Dear Savvy Senior,
What resources do you recommend that offer help to caregivers? I’ve been taking care of my 82-year-old mother, and it’s wearing me to a frazzle.
T aking care of an elder loved one over a period of time can be incredibly taxing, both physically and mentally. Fortunately, there are a number of tips and services you can turn to that can help lighten the load. Here are several to consider.
Assemble a care team: A good first step is to put together a network of people (family, friends and even neighbors) that you can call on to help out when you can’t be there or need a break.
Tap local services: Most communities offer a range of free or subsidized services that help seniors and caregivers by providing things like home delivered meals, transportation, senior companion services and more. Also, look into respite services (see respitelocator.org) that can provide short-term care to your mom so you can take some time off. Your Area Agency on Aging (call 800-677-1116 for contact information) can refer you to services available in your community.
Use financial aids: If you’re handling your mom’s financial chores, make things easier by arranging direct deposit for her income sources, and set up automatic payments for her utilities and other routine bills.
If you need help, hire a professional daily money manager (aadmm.com, 877-326-5991) who can come in once or twice a month to pay bills, make deposits, decipher health insurance statements and balance her checkbook. They charge $25 to $100 per hour. Or, if your mom is low-income, a similar service is offered by AARP (aarpmmp.org) in select communities for free.
Benefitscheckup.org is another excellent resource you should use to look for financial assistance programs for lower-income seniors.
Get insurance help: If you have questions about Medicare, Medicaid or long-term care, your State Health Insurance Assistance Program (SHIP) is a great resource that provides free counseling on all these issues. Call 800-633-4227 or visit shiptalk.org to locate a nearby counselor.
You can also get help online at medicare.gov/campaigns/caregiver/caregiver.html, and through the Medicare Rights Center, which staffs a hotline at 800-333-4114 to help answer questions.
Use technology: If your mom lives alone, consider renting her a medical alert device, which is a small pendent-style “SOS” button that she wears, that would allow her to call for help if she falls. These are available through companies like lifelinesys.com and lifefone.com for about $1 per day. Or, check out home monitoring systems at mylively.com, beclose.com or grandcare.com.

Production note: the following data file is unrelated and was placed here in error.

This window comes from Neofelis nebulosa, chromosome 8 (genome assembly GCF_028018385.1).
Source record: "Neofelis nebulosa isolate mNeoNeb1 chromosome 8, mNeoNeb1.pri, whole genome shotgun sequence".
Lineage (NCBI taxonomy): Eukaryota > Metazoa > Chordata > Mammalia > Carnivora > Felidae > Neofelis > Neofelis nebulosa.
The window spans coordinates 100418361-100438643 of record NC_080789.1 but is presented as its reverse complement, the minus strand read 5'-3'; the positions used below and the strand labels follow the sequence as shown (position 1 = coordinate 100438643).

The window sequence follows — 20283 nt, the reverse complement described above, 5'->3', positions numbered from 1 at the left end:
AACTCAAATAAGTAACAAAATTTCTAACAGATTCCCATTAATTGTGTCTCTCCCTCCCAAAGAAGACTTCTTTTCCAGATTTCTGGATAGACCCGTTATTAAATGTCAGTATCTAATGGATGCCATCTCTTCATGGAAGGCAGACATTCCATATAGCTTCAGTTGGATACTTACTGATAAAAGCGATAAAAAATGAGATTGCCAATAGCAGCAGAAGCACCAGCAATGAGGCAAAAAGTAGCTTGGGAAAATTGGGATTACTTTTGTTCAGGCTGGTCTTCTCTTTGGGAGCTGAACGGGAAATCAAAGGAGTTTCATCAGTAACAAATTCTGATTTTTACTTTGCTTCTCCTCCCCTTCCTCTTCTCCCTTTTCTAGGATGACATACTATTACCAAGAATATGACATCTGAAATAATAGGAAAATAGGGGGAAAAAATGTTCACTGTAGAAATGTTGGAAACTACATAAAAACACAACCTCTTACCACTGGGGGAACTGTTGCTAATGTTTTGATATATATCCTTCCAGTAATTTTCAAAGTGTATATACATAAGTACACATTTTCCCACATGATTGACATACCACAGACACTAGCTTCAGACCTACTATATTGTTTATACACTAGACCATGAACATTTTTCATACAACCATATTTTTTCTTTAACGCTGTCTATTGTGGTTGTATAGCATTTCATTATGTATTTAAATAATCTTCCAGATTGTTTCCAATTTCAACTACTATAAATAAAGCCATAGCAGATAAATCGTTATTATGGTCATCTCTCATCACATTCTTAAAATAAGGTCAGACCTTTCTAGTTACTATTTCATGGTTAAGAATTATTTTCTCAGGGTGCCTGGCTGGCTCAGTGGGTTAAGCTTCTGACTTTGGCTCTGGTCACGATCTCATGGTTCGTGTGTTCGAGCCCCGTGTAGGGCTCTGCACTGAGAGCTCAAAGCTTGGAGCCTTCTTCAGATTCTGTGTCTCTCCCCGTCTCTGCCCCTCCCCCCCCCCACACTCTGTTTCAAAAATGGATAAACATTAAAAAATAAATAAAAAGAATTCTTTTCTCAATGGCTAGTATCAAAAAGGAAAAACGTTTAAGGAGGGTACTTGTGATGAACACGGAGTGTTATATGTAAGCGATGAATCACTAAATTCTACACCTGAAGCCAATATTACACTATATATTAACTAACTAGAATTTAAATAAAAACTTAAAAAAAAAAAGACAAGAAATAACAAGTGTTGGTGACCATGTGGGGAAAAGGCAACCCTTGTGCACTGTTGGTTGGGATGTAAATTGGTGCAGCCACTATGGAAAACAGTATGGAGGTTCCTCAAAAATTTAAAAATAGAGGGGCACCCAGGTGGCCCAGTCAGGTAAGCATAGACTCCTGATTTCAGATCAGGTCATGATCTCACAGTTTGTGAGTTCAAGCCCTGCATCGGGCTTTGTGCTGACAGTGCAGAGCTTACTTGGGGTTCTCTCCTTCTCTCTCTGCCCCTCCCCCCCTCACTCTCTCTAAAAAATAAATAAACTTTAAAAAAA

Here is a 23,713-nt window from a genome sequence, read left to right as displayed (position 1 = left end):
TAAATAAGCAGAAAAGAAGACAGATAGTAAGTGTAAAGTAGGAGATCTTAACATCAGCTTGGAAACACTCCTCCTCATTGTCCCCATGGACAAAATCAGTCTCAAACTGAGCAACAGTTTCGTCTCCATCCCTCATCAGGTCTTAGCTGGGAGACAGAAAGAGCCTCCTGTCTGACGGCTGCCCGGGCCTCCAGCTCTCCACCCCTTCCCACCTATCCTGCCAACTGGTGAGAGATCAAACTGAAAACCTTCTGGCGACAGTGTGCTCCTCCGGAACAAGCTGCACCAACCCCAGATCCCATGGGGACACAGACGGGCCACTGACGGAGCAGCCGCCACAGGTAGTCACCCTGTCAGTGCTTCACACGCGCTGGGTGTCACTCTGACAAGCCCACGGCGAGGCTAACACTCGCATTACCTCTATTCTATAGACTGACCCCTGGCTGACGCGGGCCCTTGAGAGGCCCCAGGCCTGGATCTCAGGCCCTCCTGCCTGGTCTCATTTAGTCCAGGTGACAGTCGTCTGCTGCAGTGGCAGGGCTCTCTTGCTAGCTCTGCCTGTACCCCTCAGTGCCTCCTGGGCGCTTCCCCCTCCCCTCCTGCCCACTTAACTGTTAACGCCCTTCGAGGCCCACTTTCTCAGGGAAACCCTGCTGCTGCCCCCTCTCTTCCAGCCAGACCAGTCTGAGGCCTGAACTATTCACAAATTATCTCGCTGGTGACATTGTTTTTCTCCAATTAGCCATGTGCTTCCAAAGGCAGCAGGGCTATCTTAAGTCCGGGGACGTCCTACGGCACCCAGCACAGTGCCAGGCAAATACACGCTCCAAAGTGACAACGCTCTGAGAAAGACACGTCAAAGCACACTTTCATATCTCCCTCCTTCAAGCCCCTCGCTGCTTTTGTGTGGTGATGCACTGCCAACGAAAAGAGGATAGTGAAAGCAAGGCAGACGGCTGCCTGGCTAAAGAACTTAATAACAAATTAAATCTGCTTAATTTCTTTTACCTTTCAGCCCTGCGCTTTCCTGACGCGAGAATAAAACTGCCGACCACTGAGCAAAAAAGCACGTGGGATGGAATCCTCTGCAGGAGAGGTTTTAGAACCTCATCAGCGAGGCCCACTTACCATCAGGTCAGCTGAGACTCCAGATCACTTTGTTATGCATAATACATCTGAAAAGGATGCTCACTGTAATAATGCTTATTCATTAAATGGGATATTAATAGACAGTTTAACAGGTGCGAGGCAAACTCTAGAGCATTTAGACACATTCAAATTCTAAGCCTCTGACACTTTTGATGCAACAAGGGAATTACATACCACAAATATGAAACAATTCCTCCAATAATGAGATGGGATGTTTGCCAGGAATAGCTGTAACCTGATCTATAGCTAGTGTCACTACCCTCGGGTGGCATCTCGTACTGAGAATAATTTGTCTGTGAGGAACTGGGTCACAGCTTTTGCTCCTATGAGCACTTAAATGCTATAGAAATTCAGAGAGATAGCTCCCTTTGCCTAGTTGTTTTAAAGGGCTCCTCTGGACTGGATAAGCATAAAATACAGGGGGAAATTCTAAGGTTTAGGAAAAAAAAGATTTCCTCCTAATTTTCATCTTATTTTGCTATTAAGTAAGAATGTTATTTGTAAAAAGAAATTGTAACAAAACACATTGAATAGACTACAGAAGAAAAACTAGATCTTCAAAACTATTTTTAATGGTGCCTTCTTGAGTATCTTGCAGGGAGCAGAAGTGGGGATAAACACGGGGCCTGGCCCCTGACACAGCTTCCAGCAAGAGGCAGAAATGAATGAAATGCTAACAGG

There are also a number of great websites you can draw on for caregiving information and support like aarp.org/caregiving, caregiver.org and caring.com, along with alz.org/care, alzheimers.gov and thiscaringhome.org for caregivers of dementia patients. And, if you’re sharing care responsibilities with others, sites like lotsahelpinghands.com, caresolver.com and caringbridge.org can help you coordinate together.
Hire help: Depending on your mom’s needs and budget, you may want to hire a part-time “home-care aide” that can help with things like preparing meals, doing laundry, bathing or dressing, or if she needs health care services, a “home health aid.” Costs can run anywhere from $12 up to $40 per hour depending on where you live and the qualification of the aide. To find someone, ask for referrals through friends, doctor’s offices or hospital discharge planners, or visit medicare.gov/homehealthcompare.
If you need additional guidance, consider hiring a geriatric care manager (caremanager.org) who can help you manage and facilitate your mom’s care. Care managers generally charge between $100 and $200 per hour.
Take care of yourself: Make your own health a priority. Being a caregiver is a big job that can cause emotional and physical stress and lead to illness and depression. The only way you can provide the care your mother needs is to make sure you stay healthy.